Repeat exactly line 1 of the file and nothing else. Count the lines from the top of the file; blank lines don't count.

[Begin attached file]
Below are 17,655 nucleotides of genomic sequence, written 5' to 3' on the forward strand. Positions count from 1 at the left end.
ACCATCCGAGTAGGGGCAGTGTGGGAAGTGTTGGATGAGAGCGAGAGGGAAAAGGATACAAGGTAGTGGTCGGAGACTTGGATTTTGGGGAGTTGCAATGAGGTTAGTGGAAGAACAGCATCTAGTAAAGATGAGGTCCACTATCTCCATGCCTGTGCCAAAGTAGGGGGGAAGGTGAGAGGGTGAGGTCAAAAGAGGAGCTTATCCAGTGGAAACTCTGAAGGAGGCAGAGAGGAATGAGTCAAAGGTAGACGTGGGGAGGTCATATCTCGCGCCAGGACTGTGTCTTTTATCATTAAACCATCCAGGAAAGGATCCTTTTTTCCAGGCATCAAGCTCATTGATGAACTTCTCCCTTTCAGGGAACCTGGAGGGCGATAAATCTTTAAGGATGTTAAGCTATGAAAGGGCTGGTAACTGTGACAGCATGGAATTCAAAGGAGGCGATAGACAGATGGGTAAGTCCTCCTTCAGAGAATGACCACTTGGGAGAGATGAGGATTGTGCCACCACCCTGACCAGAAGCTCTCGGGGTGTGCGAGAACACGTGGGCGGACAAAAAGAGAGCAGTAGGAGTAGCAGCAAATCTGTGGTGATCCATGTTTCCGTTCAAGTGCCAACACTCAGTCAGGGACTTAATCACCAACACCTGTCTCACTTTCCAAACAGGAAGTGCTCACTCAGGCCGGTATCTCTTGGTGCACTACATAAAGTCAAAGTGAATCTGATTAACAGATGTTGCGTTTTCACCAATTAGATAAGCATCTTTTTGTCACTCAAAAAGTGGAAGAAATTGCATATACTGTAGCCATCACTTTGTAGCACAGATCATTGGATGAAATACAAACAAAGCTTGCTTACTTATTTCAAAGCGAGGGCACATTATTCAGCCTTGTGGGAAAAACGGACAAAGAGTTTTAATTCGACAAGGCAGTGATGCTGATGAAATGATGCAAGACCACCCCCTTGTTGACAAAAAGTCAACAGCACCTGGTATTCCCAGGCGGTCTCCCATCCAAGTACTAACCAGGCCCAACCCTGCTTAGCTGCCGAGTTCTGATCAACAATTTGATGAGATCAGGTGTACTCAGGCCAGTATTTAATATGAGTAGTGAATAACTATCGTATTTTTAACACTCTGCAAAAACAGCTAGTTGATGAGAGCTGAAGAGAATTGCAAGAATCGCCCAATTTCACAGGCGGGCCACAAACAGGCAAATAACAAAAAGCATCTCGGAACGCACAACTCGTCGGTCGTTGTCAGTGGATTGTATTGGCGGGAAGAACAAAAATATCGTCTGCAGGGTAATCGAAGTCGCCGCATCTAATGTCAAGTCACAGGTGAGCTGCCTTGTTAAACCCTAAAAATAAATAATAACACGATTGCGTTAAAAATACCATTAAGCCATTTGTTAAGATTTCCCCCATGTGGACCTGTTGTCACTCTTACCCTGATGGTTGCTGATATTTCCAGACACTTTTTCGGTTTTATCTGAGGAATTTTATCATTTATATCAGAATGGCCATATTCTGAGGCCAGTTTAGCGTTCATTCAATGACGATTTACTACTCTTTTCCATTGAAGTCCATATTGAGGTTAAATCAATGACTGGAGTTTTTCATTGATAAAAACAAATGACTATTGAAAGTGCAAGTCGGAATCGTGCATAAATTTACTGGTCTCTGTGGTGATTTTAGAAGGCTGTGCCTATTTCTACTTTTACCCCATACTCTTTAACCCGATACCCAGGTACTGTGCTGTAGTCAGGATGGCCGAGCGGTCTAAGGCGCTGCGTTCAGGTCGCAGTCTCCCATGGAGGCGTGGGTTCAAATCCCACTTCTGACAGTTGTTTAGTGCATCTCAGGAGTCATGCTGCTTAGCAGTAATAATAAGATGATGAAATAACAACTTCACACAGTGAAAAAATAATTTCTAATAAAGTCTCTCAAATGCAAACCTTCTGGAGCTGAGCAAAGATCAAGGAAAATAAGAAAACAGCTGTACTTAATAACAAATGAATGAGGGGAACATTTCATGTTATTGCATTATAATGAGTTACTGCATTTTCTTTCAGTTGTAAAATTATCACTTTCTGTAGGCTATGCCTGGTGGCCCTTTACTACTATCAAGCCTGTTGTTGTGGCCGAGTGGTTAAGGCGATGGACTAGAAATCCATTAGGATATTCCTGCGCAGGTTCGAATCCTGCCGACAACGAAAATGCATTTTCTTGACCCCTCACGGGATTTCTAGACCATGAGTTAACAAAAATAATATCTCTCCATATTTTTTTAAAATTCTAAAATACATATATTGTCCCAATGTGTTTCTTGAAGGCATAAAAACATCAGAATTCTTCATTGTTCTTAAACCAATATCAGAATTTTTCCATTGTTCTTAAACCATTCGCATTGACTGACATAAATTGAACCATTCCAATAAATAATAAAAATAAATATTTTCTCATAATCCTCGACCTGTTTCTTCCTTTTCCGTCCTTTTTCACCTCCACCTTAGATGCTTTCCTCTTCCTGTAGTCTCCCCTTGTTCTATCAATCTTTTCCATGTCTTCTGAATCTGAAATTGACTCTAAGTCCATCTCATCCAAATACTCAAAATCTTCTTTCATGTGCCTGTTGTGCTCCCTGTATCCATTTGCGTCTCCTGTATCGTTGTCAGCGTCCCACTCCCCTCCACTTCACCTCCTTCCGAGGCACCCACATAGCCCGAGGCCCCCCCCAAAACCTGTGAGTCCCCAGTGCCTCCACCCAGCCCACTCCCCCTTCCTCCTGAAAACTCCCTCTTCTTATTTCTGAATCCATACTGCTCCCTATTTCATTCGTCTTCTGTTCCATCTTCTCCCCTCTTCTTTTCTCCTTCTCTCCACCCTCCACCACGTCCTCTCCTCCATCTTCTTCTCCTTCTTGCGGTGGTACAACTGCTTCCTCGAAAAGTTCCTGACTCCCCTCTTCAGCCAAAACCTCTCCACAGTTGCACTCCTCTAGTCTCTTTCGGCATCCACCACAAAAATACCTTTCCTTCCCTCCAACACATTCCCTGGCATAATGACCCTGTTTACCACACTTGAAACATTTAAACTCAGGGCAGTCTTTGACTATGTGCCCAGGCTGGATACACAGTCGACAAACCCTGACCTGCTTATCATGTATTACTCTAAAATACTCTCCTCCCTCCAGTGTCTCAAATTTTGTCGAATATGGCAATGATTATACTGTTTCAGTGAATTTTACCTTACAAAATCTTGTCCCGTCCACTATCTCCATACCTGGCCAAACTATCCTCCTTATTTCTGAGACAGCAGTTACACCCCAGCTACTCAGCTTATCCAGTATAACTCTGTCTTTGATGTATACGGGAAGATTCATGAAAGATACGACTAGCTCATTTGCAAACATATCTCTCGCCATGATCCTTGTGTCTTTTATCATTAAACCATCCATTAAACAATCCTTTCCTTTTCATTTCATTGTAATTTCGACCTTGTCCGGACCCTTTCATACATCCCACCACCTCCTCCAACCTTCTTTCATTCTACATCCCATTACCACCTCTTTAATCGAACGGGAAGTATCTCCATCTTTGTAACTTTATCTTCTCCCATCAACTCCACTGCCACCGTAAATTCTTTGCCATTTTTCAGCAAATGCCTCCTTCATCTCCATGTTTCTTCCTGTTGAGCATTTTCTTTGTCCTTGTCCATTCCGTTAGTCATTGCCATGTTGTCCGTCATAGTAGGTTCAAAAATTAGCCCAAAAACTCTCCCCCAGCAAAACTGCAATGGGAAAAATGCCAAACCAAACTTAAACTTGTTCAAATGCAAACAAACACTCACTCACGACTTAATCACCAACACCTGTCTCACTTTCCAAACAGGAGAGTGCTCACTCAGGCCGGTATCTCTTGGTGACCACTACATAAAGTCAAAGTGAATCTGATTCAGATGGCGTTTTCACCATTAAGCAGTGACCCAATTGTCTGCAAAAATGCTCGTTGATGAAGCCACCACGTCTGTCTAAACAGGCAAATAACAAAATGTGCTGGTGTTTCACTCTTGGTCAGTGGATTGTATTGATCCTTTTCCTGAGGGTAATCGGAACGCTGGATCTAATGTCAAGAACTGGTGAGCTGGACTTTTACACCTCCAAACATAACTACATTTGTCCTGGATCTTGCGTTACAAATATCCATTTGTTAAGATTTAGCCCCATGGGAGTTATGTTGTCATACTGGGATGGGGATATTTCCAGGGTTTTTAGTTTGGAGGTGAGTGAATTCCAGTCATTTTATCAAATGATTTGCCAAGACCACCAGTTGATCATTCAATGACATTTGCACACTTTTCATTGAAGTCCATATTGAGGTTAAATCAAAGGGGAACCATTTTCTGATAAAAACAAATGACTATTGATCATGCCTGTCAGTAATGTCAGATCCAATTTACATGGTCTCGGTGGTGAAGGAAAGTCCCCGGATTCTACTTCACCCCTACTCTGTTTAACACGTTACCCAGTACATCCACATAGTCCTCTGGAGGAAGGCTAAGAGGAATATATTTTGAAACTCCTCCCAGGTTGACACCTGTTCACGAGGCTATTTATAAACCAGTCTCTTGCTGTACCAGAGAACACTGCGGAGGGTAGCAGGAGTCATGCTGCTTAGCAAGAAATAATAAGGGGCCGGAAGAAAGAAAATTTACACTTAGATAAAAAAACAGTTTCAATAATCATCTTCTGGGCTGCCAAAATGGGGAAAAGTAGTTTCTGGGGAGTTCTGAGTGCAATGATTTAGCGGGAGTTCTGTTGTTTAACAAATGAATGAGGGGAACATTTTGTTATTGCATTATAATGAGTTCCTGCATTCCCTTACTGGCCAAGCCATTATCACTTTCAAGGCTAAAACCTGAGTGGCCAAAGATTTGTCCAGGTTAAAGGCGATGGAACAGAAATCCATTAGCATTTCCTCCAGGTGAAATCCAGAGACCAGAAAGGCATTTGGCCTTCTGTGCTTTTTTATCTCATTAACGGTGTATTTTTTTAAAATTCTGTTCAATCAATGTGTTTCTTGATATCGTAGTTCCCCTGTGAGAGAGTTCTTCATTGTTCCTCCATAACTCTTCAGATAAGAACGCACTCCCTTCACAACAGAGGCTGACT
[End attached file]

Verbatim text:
Below are 17,655 nucleotides of genomic sequence, written 5' to 3' on the forward strand. Positions count from 1 at the left end.